It was a tight fit, but the trailer made it into the backyard with about one inch of clearance on each side.

It was a tight fit, but the trailer made it into the backyard with about one inch of clearance on each side.

Once we got the notification of our trailer’s completion, we borrowed a friend’s truck and headed down from Granada Hills to Gardena to pick it up and tow it back.  The pickup and ride home went smoothly but getting the trailer into the backyard, our build site, proved to be harder than we’d expected.  Knowing that it'd be a tight fit, we removed the gate doors from their hinges, allowing a couple of more inches for the trailer to squeeze through.  As it turned out, we needed every single inch of clearance.  Getting the trailer into the backyard took three hours and lots of starting over to get a better angle but once we finally got the trailer settled into its spot, we were stoked and ready to start the build!


Parking Plans

One of the most frequent questions we get asked is regarding where we will put our tiny house. For now, it will stay in Granada Hills until the build is finished and Mike heads down to Irvine for the Fall. In order to answer this question in full, we have to back up to why we decided to go tiny in the first place. Mike will have two years at UCI before he is through with school, the second being while we are married. It's too far for him to commute from Granada Hills, so the only option we thought we had was to rent. Once we realized how expensive renting would be, building a mobile tiny house became an increasingly desirable option. Renting a one bedroom, one bathroom apartment close to UCI would cost roughly $1,500 a month. Two years later, we'd be down $36,000 and be looking for another place. The cost of building our DIY tiny house will be about $20,000 - $27,000 and will provide us with a house of our own that we can live in for as long as we need to in our transition period of moving to Oregon after Mike finishes school. So that clearly made the most sense to us, and provided us with the most adventure.

Here we are now, starting the build and still looking for a parking spot.  One option is to find someone willing to rent out their backyard or land to us. We've posted on a few Facebook groups, land rental websites, and Craigslist in search of a parking spot but our concern that nothing will come up has us searching for an alternate plan.  Another option is to buy a house with a backyard near UCI, rent it out to pay the mortgage on the property, and keep the backyard as a parking spot for us to live in our tiny house.  If all else fails, we could always rent a spot in an RV park while we continue to search for a parking spot.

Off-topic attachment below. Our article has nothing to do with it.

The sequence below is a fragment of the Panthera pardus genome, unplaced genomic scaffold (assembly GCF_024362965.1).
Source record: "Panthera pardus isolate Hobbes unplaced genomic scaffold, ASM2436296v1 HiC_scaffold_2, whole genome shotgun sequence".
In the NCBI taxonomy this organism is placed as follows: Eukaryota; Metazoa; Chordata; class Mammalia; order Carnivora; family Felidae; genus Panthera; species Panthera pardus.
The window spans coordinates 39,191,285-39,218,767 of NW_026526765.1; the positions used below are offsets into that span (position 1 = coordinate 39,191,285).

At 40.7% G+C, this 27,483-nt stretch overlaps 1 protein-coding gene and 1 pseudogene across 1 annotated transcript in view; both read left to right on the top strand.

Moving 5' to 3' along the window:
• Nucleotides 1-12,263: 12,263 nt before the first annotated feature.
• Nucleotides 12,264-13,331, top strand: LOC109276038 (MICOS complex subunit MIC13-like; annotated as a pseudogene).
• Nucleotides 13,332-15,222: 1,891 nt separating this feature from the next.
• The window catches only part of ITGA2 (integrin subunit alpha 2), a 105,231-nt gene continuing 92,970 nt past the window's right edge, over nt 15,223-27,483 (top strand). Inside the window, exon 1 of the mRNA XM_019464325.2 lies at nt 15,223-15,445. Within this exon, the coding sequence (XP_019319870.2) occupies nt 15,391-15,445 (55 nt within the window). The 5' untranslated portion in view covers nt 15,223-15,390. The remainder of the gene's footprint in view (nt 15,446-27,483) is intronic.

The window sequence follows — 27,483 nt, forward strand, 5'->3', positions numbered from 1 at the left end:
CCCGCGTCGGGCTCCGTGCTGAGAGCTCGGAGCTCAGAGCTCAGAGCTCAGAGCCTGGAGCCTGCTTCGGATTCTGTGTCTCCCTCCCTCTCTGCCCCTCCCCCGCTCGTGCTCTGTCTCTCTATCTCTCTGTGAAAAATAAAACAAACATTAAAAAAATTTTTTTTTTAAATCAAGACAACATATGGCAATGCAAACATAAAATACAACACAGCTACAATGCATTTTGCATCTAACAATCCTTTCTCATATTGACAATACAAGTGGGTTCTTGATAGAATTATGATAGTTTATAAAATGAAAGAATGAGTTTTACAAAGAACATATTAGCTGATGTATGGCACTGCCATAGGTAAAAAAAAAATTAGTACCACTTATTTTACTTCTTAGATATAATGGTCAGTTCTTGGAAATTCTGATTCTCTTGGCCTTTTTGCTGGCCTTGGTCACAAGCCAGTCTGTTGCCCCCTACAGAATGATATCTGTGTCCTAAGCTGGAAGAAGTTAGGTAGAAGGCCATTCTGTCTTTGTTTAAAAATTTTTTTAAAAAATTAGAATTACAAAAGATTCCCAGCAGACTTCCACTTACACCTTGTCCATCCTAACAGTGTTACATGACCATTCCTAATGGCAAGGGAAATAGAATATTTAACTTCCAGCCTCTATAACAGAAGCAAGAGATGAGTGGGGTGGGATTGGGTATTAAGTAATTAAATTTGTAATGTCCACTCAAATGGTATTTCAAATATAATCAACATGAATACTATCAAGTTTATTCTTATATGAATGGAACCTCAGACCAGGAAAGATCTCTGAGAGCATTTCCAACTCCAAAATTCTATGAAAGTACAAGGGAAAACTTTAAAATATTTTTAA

As for the long-term future of the tiny house, we have a few options down the road once Mike finishes school and we're ready to move to Oregon. One is to sell it, making our building costs back and perhaps a profit - similar tiny houses go for about $20,000 - $50,000. Another option is to park it in Oregon on our property and rent it our as a vacation rental, or simply keep it as a guest house for visitors.

For two twenty year olds, this probably sounds pretty daunting. It is. But we're excited about investing in our future and looking forward to see how God will use the plans He has for us for His glory!

-Mike & Jen

Why a Tiny House?

We'd always admired tiny houses for their simplicity and functionality but hadn't seriously considered living in one ourselves until a few months ago when we were planning for the next couple of years.  

I was finishing up my stay at community college and in the process of choosing a university to attend for my final two undergraduate years.  I really wanted to go to the University of California, Irvine because of their prestigious criminology department.  Other universities presented more inexpensive housing options but we both liked UCI for various reasons.  We will be married and living together for my final year of university so we knew that we'd be wanting our own place near the campus.  Although we knew we wanted to end up in Irvine, we weren't excited about the high cost of housing so we started looking at alternative living options.  That's when we had the idea to build and live in our own tiny house on wheels.  

To build our tiny house, we will spend about the same amount of money as we would if we rented an apartment for the two years but we'd come away from undergraduate school owning a house that we could take anywhere we want.  We did some research and preliminary planning before talking it over with family and finally deciding to go for it.  We lined up a build site and a general plan by the beginning of the spring semester 2016, deciding to start the project at the beginning of our summer break from school.

Our plan is to work on the house full-time from May to August, finishing most of the big parts of the build before Jen moves back to Salem, Oregon for her senior year of undergraduate school.  If all goes according to our plans, I will live in the house during my first year in Irvine.  Then, one year later, we will both live in the house for our first year of marriage, my final year of undergraduate school.

We plan to post on this blog regularly with updates about the project, our successes, and struggles.